Moving into Meditation with African Rhythms

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Dan Bailey leads a drum workshop in Southampton. Michael Heller photos

By Emily J. Weitz

No matter what’s happening at home, when you set down your drum in the circle and drop in to the rhythm, a new narrative begins. Dan Bailey, who learned from Nigerian drum master Baba Olatunji and has been teaching the practice for more than 20 years, carries drummers through this narrative with a joyful hand.

“This is a powerful and healing meditation practice,” Bailey said. “Certain rhythms help you drop into a state of moving meditation.”

Bailey drums along to a meditative rhythm.

Bailey starts his drum talks with Baba’s Warmups, through which he teaches participants the international language of the drum. Sometimes those warmups will lead to full-out improvisational sessions. Sometimes sticking with the warmups is enough to create a collective meditation.

“The object of meditation is to put your attention on one thing, and in this case it’s rhythm,” said Bailey.

Along with his partner, Lauren Chu, Bailey is bringing the deep benefits of drumming to communities all over the world that need them most. As someone who grew up on the East End, he believes in starting at home. Through Giving Rhythm, they have taught drumming from Bridgehampton to the Bahamas to kids who need it most.

“We were working with kids in the Bahamas who struggled with attention,” said Chu, “and one kid got a rattle and started hitting it on the drum, and the teacher said he had never done anything for that long.”

They’re studying how drums can help communities at risk, and they look at drumming as a prescribable antidote to some of their greatest challenges.

“We want to prescribe drums instead of drugs,” said Bailey.

Different rhythms have different effects. They were rooted in different purposes. So if someone was feeling out of sorts, anxious or depressed, or just overwhelmed, Bailey might prescribe a balancing rhythm. He strikes the drum steadily – left, right, left, right, left, right. 1,2,3 1,2,3.

“This balances the sides of the brain,” he explained. “We are programmed to be one-sided. Everything we do is with one hand. To awaken the other side is to balance this out.”

One of his drumming teachers who taught with Olatunji told his students to spend a week brushing their teeth with the non-dominant hand, and doing basic tasks that way.

“It opens up new pathways in the brain,” said Bailey.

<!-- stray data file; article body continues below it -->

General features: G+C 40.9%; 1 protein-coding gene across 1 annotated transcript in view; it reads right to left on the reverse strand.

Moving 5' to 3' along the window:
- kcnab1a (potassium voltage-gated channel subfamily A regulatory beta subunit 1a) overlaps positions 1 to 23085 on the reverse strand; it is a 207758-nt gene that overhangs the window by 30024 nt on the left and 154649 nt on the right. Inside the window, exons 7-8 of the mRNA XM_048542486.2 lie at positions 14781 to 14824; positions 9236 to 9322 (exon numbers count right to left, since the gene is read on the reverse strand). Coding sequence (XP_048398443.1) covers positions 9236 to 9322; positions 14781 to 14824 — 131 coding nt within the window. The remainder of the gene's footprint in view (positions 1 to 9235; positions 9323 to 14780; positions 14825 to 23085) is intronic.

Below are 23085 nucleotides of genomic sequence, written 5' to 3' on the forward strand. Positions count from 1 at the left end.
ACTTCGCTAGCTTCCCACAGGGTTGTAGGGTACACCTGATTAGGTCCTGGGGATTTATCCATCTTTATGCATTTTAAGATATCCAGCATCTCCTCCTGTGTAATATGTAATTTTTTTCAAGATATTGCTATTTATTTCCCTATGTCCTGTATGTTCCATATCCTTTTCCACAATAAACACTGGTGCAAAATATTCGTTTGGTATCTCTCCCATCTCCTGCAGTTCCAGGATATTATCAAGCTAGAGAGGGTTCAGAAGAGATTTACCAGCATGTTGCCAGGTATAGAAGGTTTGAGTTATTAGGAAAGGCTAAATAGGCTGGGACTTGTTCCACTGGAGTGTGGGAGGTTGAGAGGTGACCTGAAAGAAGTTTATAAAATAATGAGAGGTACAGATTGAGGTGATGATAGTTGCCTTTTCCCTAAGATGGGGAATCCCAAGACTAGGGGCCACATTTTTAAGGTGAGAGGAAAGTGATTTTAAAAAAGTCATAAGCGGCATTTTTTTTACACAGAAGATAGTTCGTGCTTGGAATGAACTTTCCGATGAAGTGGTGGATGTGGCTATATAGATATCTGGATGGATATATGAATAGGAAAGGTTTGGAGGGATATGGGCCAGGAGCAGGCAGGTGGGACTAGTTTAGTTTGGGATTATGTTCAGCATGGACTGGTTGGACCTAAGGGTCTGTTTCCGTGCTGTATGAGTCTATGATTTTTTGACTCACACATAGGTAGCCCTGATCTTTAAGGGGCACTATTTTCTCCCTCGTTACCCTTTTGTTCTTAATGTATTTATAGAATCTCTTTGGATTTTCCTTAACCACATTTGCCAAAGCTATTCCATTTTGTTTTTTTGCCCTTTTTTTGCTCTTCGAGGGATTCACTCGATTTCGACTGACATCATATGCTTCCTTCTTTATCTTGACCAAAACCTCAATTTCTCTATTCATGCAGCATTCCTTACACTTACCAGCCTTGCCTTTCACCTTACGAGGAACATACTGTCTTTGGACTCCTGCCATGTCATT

The impact that drumming has as a meditation is something Bailey has felt first hand countless times.

“There have been plenty of times that I didn’t want to drum,” he said, “and I literally always come out on the other side brighter. It clears the mind.”

This is a basic tenet of meditation. It doesn’t matter how you come to sit, or what you’re bringing with you, but just that you do it. And you move through it. And you come out on the other side transformed. Chu has also witnessed the transformative energy drumming can have on an interpersonal level.

“It’s good for moving energy in groups,” she said. “If there’s ever tension in a group, the drumming will move the energy. It brings people together and gives a point of community that is often absent.”

Many of the songs Bailey teaches include singing as well as drumming, and this helps bond people together even more. The call and response, the singing in unison, invoking words that have been uttered for thousands of years to bring people together.

“These are probably the oldest forms of art passed down through the generations,” said Chu.

One song that Bailey learned from Olatunji, which he now prescribes as a way to move through depression or self-doubt, is called Aramile.

“Baba said to sing that song any time you’re having a tough morning,” Bailey recalled. “Aramile, aramile, aramile, o ya ya.”

Translated, it simply means, “My whole self is well,” and it’s meant as a healing mantra. When Bailey first studied with Olatunji at Omega Institute when he was in his early teens, he believes that songs like that, and drumming in general, saved his life.

“It took me away from heavy drugs,” said Bailey, “and onto a different path of discipline, focus, self-confidence and teamwork.”

Bailey often hears that people would love to do drumming, but they just don’t have any rhythm. He scoffs at that, daring anyone who doubts their own innate rhythm to try a drum talk with him.

“Everything happens in rhythm,” he said. “If you have a heartbeat, you have a rhythm.”

To find out when and where the next Drum Talk is happening, or to dance to the rhythms of Dan Bailey Tribe, check out their web site at www.danbaileytribe.com.


African Dance Postures

After the first hour of Dan Bailey’s weekly drum talk, people are invited to practice African dance. The drummers can keep playing or they can join in the dancers for a whole other form of moving meditation.

Fanga, a dance that originated in Liberia, means “We welcome you with peace.”

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